Batteroo Boost

The Batteroo Boost (formerly known as the Batteriser (/ˈbætərzər/ BAT-ər-eyez-ər)) is a line of products designed by Batteroo, Inc. that is claimed to significantly extend battery life by using a miniature boost voltage regulator. It was crowd-funded on Indiegogo.[1] The company is based in Sunnyvale, California and founded by Bob Roohparvar and Frankie Roohparvar.[citation needed]

Batteroo Boost
DeveloperBatteroo, Inc.
TypeConsumer electronics
Release dateTBA
Websitehttps://www.batteroo.com/

Product detailsEdit

A patent was filed by Fariborz Frankie Roohparvar with the priority date of September 20, 2010.[2] The Batteroo Boost is claimed to extend the life of both new and used batteries. Batteroo has said that Batterisers are non-toxic, reusable, and coated with a non-conductive coating to prevent any risk of shorts. They also claim that a built-in reverse polarity protection mechanism eliminates dangers of inserting a battery into the Batteriser the wrong way.[3]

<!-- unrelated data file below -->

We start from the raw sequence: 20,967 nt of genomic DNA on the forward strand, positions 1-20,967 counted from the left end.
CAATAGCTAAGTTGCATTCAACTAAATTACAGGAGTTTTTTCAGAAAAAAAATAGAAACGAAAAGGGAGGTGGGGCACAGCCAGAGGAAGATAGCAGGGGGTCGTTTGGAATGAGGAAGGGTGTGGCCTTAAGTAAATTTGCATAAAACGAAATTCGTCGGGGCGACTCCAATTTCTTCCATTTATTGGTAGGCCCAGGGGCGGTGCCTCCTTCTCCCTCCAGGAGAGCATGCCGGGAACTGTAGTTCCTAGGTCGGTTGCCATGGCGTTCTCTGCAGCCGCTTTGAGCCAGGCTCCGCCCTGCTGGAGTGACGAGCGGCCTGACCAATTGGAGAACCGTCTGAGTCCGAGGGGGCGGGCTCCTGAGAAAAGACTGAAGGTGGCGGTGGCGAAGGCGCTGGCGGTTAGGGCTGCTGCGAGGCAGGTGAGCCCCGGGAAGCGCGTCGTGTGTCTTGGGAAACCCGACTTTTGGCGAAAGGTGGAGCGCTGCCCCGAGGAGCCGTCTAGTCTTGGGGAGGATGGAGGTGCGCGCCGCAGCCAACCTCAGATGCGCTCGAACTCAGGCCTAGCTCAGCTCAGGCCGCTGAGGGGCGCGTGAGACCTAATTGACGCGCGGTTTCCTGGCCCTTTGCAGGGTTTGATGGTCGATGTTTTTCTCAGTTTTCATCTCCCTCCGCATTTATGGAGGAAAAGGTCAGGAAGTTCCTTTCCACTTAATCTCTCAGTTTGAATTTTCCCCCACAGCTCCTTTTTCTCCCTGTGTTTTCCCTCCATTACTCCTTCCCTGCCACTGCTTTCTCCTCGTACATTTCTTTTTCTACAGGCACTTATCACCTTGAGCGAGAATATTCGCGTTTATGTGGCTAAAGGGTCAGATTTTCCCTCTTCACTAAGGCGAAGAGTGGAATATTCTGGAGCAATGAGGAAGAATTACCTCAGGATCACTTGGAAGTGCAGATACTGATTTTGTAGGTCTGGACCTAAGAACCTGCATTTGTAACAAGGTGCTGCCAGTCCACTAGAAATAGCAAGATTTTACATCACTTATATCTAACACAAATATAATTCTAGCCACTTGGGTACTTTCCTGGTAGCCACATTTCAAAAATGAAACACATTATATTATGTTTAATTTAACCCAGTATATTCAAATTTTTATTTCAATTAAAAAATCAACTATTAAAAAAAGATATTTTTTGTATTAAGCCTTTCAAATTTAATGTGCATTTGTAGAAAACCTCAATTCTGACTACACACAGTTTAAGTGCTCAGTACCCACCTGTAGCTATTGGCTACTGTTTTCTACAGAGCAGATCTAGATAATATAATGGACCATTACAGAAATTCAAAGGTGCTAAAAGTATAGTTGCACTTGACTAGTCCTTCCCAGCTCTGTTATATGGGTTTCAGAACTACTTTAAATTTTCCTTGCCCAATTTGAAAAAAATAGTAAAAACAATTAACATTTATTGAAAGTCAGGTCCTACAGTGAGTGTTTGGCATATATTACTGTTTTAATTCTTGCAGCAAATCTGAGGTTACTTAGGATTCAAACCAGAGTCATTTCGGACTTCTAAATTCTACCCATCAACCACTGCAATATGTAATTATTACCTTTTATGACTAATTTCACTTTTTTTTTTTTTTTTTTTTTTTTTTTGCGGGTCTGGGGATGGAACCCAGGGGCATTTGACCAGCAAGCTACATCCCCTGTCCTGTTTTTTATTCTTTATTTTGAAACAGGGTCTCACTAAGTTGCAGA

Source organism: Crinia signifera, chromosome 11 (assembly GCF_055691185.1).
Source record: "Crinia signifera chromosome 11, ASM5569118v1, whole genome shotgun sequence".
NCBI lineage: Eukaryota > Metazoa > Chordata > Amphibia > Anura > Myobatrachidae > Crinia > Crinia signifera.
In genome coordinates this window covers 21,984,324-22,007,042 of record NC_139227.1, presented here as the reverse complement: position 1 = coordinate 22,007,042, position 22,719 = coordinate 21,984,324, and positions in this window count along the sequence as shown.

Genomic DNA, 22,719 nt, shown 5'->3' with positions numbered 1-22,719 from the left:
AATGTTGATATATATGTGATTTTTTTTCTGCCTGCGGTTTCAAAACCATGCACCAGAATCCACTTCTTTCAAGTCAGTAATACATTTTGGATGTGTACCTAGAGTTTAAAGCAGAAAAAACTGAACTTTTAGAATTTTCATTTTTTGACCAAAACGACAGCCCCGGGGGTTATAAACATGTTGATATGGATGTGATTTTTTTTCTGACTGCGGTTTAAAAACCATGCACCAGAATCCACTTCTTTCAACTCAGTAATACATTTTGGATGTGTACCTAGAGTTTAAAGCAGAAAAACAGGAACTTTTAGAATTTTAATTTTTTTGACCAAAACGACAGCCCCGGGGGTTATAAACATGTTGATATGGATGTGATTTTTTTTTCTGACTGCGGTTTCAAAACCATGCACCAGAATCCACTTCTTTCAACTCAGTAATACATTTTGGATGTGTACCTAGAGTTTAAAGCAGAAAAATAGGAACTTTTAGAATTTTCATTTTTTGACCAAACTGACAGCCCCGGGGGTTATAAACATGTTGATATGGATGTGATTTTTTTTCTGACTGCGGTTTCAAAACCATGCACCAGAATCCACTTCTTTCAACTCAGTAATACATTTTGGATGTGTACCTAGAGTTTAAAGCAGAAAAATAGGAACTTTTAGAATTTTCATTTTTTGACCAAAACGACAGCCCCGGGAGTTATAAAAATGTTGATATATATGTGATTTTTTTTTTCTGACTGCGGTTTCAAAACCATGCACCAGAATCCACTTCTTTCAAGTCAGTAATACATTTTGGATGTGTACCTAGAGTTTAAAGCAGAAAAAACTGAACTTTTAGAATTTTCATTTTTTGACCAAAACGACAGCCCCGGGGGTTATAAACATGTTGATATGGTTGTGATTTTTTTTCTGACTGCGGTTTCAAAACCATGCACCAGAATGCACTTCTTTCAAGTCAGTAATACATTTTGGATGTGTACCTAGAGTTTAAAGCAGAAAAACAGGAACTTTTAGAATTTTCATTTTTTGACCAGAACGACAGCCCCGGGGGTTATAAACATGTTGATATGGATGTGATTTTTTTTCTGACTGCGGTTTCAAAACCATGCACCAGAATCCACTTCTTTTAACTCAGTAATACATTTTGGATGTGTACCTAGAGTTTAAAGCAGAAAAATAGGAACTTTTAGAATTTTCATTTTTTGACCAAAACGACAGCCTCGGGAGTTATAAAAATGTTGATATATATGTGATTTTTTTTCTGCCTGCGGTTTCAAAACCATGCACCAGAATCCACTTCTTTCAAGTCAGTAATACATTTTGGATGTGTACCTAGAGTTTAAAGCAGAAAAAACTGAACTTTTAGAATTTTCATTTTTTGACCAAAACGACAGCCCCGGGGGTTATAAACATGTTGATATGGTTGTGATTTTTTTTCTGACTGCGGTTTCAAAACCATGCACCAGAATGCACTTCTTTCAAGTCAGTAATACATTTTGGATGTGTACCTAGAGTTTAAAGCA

Crowdfunding completed between July 2015 produced $394,459, while the initial goal was $30,000.[4] During the crowdfunding Batteroo announced they would be producing Batteroo Boost for AA, AAA, C, and D batteries.[1] In August 2017, Batteroo launched a second crowd-funding campaign for a line of products for rechargeable batteries called Batteroo Reboost. In this crowd-funding campaign, they raised an additional $42,311.[5]

The shipping date for the product has been delayed for various reasons, but photos from the manufacturing process have been made available.[6] As of early May 2016, the company was months overdue to ship to its Indiegogo backers, with some backers accusing Batteroo of running a scam.[7]

Product testsEdit